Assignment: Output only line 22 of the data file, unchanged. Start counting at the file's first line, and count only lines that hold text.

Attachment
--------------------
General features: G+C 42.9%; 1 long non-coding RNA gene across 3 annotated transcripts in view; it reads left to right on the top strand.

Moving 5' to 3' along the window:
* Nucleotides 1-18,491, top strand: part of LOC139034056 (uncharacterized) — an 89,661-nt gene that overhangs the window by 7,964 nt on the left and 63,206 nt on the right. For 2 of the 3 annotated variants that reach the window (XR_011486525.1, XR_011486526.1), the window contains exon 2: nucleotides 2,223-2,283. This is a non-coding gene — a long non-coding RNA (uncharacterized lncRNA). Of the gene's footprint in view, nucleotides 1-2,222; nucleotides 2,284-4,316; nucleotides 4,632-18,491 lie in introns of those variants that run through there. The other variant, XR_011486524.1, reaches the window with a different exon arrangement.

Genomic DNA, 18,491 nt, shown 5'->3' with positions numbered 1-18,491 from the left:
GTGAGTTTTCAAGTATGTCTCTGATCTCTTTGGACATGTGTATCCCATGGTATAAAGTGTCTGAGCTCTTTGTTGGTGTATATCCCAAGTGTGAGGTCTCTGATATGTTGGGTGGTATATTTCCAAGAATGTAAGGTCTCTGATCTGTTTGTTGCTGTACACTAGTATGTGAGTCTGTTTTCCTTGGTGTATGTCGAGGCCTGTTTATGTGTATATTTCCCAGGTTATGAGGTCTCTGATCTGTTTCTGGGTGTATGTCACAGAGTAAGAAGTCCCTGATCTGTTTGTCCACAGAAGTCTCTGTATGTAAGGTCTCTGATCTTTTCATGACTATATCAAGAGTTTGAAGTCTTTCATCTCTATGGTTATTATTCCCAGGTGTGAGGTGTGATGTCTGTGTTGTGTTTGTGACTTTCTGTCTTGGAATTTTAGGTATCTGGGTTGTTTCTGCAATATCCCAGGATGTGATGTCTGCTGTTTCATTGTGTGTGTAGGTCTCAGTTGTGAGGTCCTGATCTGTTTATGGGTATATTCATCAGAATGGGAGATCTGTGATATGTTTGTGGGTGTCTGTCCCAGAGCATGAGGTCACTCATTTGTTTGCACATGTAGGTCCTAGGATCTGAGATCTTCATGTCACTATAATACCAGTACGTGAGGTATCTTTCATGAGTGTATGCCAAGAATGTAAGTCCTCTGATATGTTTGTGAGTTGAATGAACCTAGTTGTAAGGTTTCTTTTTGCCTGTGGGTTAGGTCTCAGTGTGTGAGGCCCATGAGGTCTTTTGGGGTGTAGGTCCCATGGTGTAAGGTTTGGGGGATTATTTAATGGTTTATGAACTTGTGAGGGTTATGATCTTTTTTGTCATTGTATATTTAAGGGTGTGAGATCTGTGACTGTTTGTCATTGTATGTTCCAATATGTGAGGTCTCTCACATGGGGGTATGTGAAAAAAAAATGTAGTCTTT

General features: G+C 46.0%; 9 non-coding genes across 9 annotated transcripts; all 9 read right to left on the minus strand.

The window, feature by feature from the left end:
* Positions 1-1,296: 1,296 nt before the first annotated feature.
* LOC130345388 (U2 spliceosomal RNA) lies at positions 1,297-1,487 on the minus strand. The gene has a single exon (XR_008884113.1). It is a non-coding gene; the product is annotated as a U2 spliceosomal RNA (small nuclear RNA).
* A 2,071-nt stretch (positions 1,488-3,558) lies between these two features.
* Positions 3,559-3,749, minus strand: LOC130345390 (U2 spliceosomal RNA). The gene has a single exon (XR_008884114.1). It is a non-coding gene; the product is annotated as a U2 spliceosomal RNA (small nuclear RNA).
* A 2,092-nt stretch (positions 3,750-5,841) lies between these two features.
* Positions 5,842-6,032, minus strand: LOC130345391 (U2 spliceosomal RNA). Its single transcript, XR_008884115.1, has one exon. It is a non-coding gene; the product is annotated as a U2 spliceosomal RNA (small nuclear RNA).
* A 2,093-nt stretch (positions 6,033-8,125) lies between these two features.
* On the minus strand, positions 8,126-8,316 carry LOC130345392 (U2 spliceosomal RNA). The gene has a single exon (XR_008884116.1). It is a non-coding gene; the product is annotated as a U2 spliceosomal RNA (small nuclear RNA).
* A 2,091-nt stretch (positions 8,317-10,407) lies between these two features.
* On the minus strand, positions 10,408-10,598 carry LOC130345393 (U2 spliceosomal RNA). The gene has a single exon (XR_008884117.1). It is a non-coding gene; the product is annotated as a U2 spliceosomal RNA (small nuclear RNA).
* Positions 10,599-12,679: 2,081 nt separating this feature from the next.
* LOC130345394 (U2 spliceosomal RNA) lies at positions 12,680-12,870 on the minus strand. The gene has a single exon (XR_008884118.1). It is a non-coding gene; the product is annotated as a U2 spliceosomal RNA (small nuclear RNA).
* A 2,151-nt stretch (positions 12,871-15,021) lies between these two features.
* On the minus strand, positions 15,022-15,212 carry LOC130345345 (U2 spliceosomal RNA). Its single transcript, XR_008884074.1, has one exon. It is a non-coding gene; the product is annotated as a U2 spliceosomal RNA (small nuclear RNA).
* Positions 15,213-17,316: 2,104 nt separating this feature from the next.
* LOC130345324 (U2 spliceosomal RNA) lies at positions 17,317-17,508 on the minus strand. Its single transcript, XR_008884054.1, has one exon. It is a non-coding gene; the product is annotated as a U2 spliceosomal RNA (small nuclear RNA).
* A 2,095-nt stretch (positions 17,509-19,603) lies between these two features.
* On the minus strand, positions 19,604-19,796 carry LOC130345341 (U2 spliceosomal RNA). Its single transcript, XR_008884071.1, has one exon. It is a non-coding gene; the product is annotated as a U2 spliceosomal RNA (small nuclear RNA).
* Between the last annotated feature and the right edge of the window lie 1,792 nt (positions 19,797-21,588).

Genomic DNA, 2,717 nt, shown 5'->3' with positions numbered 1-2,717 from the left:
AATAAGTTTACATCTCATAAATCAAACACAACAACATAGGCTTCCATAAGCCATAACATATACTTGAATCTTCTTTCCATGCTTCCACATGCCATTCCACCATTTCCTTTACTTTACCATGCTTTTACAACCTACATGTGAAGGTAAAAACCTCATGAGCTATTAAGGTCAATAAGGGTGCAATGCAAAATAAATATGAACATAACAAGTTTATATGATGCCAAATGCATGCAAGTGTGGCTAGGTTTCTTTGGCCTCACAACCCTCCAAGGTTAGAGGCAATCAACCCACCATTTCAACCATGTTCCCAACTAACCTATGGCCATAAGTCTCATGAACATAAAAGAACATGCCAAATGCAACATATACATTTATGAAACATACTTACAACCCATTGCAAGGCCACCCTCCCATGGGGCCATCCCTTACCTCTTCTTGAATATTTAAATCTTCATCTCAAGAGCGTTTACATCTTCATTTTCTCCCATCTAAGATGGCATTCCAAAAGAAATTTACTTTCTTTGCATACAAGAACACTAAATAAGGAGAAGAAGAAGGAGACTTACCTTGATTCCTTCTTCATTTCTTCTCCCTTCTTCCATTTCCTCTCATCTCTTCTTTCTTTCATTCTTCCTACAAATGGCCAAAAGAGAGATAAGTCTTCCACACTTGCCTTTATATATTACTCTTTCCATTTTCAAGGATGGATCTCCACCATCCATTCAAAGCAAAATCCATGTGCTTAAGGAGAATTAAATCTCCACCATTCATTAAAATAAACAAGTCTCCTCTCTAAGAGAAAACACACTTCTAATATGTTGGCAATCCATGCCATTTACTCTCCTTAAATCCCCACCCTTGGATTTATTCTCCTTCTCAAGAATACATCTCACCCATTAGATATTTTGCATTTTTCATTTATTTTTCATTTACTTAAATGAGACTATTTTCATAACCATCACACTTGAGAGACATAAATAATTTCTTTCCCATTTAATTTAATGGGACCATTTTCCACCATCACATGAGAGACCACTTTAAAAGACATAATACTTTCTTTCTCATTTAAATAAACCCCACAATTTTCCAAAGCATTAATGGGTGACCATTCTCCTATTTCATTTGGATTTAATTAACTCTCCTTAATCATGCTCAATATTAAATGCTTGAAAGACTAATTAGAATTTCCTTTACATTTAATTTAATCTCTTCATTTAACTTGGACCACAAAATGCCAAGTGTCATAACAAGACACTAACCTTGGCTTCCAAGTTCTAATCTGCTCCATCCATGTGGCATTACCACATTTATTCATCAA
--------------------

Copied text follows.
* Positions 15,213-17,316: 2,104 nt separating this feature from the next.